funeral hamas gaza 88.
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As the cease-fire in Lebanon slowly takes hold we must return our attention to the site of another military confrontation - the Gaza Strip. The low-grade but persistent fighting there is a symptom of the impasse in resolving the Israeli-Palestinian conflict. Teheran-sponsored terror cells continue to launch rockets into Israeli towns, and Palestinian civilians pay the price.
It seems to me that everybody, out of despair, is accepting the status quo in defeat. Missiles hitting Israeli towns such as Sderot and Ashkelon, as well as the killing of Gazans, barely make the back pages of the daily newspapers.
It is impossible to uproot Islamic extremism via military means only. An end to the reign of terror in Gaza requires a comprehensive economic plan, backed by the international community, followed by an integrated Palestinian Authority security strategy, and, finally, the reinstatement of diplomatic talks.
As long as 1.4 million people live in poverty and despair, the Gaza Strip remains a fertile ground for Islamic preachers and arch-terrorists to recruit suicide bombers. More and more jobless youth will join the terror organizations that supply assault rifles as a substitute for a stable and prosperous future and for hope.
The time is ripe to take action. The implementation of an economic plan which would lay the basis for socioeconomic development in Gaza could be pivotal in strengthening Palestinian society and resolving this bloody conflict. Terror - and, consequently, Israeli security measures - strangle the main arteries of Gaza's economy; the proposed plan must therefore include a security component to ensure the smooth movement of goods in and out of Gaza.
GAZA'S MOST vital economic arteries, the Erez and Karni crossings, have been popular targets for Palestinian terrorists who have tried to destroy the last places where thousands of Israelis and Palestinians worked in harmony, clearly disregarding their operations' calamitous effects on the Palestinian economy.
Thus the most urgent step in an economic recovery plan is the reopening of these crossings, under a joint Israeli-Palestinian security mechanism. Such a move would dramatically boost the reconstruction of Gaza's economy. Israel should reopen the Karni terminal for secure, increased, and permanent traffic, while a Palestinian security force loyal to PA President Mahmoud Abbas, namely his Presidential Guard, should protect its side. The same can be said for the Erez crossing, where the adjacent industrial zone is deserted and looted. Turkish and Palestinian entrepreneurs have expressed interest in rebuilding and administering this industrial zone.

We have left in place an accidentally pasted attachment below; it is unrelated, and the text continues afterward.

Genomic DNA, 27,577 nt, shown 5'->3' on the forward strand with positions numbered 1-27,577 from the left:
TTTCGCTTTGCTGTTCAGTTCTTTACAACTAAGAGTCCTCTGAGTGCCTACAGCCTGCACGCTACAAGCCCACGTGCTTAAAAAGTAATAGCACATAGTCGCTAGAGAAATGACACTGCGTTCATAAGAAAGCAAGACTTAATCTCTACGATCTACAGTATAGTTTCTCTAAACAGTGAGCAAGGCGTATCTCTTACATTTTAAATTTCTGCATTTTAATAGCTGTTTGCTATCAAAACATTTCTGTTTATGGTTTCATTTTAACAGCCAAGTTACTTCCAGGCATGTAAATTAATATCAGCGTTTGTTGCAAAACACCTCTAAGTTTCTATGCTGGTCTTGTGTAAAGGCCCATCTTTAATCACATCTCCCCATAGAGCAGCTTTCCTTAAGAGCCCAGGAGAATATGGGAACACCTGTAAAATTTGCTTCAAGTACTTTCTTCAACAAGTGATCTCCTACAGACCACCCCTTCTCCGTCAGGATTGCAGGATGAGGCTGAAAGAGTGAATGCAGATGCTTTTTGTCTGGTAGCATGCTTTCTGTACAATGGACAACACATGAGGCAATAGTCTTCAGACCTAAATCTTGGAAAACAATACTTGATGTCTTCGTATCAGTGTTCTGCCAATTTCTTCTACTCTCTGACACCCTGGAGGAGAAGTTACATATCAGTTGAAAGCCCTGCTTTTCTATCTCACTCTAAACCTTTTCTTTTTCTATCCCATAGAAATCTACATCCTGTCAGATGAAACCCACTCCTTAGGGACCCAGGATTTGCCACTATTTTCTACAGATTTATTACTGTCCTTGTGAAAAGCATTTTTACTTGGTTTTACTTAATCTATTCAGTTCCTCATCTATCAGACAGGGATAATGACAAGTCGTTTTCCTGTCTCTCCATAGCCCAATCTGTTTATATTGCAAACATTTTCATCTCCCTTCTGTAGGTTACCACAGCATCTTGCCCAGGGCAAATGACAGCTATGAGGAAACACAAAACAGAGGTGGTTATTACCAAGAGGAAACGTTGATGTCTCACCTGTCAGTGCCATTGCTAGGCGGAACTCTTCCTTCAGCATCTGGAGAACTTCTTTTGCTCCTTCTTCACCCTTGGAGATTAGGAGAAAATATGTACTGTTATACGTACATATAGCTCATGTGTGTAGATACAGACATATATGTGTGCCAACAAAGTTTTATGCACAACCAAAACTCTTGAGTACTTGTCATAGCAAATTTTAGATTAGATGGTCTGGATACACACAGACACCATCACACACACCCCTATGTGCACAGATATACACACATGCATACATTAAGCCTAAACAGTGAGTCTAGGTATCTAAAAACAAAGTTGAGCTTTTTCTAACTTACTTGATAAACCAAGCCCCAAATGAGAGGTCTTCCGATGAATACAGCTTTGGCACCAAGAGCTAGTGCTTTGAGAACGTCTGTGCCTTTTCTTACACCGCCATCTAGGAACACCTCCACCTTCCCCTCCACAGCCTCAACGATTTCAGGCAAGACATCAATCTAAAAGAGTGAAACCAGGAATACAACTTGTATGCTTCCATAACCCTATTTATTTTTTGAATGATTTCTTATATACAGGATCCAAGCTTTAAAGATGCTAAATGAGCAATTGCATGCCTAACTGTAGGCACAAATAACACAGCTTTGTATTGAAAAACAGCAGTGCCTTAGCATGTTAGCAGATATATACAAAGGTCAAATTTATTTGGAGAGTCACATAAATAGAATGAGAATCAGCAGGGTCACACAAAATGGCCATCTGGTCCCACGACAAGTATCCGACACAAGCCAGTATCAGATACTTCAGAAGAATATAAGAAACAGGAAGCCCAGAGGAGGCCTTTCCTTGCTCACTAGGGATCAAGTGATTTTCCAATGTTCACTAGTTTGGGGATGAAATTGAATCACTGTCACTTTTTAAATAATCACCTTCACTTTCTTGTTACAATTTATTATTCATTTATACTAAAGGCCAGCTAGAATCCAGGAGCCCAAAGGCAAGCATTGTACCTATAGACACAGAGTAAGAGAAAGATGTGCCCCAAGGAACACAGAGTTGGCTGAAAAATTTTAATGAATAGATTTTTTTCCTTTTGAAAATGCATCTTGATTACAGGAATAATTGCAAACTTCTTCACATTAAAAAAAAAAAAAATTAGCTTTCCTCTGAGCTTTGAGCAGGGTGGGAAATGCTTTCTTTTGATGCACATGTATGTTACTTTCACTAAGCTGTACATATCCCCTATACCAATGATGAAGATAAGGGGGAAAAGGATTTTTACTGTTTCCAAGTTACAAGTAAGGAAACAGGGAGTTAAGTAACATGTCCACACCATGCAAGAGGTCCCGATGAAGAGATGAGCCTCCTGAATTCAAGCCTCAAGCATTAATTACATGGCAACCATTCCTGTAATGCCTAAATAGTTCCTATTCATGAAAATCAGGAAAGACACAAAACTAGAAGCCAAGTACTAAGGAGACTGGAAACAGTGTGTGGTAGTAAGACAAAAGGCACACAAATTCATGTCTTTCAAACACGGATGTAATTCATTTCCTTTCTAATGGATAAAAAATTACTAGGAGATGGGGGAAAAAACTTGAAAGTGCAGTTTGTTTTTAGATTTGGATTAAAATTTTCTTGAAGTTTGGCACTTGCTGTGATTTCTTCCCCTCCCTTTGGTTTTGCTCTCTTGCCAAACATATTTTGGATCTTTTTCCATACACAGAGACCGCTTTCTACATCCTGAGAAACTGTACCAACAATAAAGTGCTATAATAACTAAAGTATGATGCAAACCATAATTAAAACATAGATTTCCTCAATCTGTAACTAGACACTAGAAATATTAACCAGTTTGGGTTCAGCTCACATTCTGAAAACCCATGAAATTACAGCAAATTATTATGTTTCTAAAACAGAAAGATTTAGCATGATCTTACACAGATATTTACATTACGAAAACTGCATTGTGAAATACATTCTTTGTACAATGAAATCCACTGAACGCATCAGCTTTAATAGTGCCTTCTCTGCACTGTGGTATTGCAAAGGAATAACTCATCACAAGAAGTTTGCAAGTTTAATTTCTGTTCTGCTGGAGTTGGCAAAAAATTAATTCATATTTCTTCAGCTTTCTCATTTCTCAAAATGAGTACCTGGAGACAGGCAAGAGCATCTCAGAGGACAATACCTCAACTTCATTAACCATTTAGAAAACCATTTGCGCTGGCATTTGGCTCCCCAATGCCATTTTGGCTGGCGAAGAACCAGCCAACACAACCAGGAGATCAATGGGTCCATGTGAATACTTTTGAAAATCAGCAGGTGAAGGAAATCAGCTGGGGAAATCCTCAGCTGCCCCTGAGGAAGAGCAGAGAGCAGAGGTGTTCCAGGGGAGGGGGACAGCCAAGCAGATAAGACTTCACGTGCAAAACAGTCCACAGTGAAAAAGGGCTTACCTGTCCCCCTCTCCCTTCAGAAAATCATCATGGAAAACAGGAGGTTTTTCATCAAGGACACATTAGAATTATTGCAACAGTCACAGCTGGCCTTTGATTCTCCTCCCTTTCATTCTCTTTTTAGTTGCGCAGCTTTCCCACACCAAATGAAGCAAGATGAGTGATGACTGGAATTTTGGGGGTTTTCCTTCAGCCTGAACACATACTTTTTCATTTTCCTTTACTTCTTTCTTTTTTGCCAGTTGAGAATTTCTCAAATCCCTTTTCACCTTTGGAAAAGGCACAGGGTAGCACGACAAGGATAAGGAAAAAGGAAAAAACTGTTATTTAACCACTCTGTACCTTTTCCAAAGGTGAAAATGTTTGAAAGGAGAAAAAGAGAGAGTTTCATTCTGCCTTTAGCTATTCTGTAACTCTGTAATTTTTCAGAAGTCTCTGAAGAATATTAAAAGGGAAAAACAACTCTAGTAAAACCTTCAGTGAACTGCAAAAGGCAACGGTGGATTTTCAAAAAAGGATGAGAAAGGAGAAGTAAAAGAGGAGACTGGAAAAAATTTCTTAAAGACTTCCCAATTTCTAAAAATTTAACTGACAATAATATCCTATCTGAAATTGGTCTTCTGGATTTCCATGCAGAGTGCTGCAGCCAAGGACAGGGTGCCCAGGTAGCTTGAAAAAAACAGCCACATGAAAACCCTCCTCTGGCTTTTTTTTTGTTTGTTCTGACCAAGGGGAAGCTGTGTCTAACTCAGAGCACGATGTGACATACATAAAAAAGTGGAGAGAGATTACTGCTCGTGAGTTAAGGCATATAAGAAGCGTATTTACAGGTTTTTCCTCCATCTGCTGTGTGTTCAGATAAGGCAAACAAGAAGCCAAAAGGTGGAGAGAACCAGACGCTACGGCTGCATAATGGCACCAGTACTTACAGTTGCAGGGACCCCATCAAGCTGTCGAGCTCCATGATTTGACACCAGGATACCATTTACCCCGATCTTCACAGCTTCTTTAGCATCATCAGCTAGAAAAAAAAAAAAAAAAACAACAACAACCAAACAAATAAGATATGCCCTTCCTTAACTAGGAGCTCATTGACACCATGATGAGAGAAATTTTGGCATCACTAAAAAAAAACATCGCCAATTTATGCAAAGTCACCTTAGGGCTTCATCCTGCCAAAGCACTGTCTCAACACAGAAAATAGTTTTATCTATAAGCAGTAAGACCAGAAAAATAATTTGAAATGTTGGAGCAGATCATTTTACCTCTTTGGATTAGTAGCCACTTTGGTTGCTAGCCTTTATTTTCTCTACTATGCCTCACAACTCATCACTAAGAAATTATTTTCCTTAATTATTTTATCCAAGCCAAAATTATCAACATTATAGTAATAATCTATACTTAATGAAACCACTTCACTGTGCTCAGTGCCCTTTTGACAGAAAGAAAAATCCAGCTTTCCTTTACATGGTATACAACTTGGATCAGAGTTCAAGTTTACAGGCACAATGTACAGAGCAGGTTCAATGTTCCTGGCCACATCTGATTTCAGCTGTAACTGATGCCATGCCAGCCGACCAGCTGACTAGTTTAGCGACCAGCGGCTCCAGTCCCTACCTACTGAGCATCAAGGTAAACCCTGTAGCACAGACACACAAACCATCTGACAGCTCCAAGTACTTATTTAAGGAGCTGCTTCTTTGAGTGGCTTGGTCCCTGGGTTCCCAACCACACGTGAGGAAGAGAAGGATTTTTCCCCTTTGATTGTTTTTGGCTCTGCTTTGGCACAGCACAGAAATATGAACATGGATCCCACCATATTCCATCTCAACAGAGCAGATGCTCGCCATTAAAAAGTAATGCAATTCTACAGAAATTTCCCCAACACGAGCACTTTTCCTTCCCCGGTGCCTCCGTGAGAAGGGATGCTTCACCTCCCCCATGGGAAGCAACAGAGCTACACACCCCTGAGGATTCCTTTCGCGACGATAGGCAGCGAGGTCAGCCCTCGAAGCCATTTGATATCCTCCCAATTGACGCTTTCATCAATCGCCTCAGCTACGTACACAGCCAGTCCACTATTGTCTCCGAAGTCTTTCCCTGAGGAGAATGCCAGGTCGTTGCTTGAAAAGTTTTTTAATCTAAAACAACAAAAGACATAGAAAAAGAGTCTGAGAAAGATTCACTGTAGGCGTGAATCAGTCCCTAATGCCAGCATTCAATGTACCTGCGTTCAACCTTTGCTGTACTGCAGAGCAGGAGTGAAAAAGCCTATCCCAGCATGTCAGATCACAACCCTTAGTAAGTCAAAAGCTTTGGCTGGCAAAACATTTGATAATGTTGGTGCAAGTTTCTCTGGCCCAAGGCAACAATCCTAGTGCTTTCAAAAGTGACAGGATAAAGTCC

The Palestinian Presidential Guard need to be deployed in the northern Gaza Strip, replacing Israeli military forces, who frequently enter the area to prevent terror groups from launching rockets into Israel. This deployment should be gradual and conditional on its success in restoring law and order to the area.
THE INTERNATIONAL community should convene a conference on Gaza's economic reconstruction. Instead of Hamas government members, a Palestinian delegation could consist of representatives of economic and financial organizations reporting directly to President Abbas.
The Palestinian private sector, ready to participate in the reconstruction of Gaza, should also take part. This would be an appropriate venue to reiterate and discuss in detail the G-8 pledge to allocate $3 billion for the economic development of the Palestinian territories.
Naturally, the active participation of the US, EU, Egypt, Jordan, Turkey, the Gulf States and the World Bank would be indispensable.
One of the projects that could boost Gaza's economy is the construction of a natural gas pipeline from Gaza's offshore reserves to the power station at the northern part of the Strip.
Furthermore, Egypt should formulate and present an effective operational plan to seal its border with the Gaza Strip to prevent smuggling of arms and ammunition into Gaza.
Finally, these economic measures will serve as a staging ground for the apex and ultimate goal of the entire process: the resumption of Israeli-Palestinian permanent-status talks.
If the respective parties adopt all of these measures, Gaza's Palestinians could live more respectably, improve their standard of living and restore hope for themselves and their children.
The Palestinian moderates would become stronger, politically and militarily. It is much harder for terrorist organizations to act when the population has something to lose if the fighting continues.
It is not only Israelis and Palestinians who have a vital interest in reconstructing Gaza; a Somalia-on-the-Mediterranean would hardly benefit the United States, Europe, or the Arab States.
Now is the time to take action. Secretary Rice's visit to the region is an appropriate opportunity to pool our energies into initiating positive economic political action.
The writer, a retired Israeli general, is chairman of the Labor Party's parliamentary faction and a former member of the Israeli cabinet.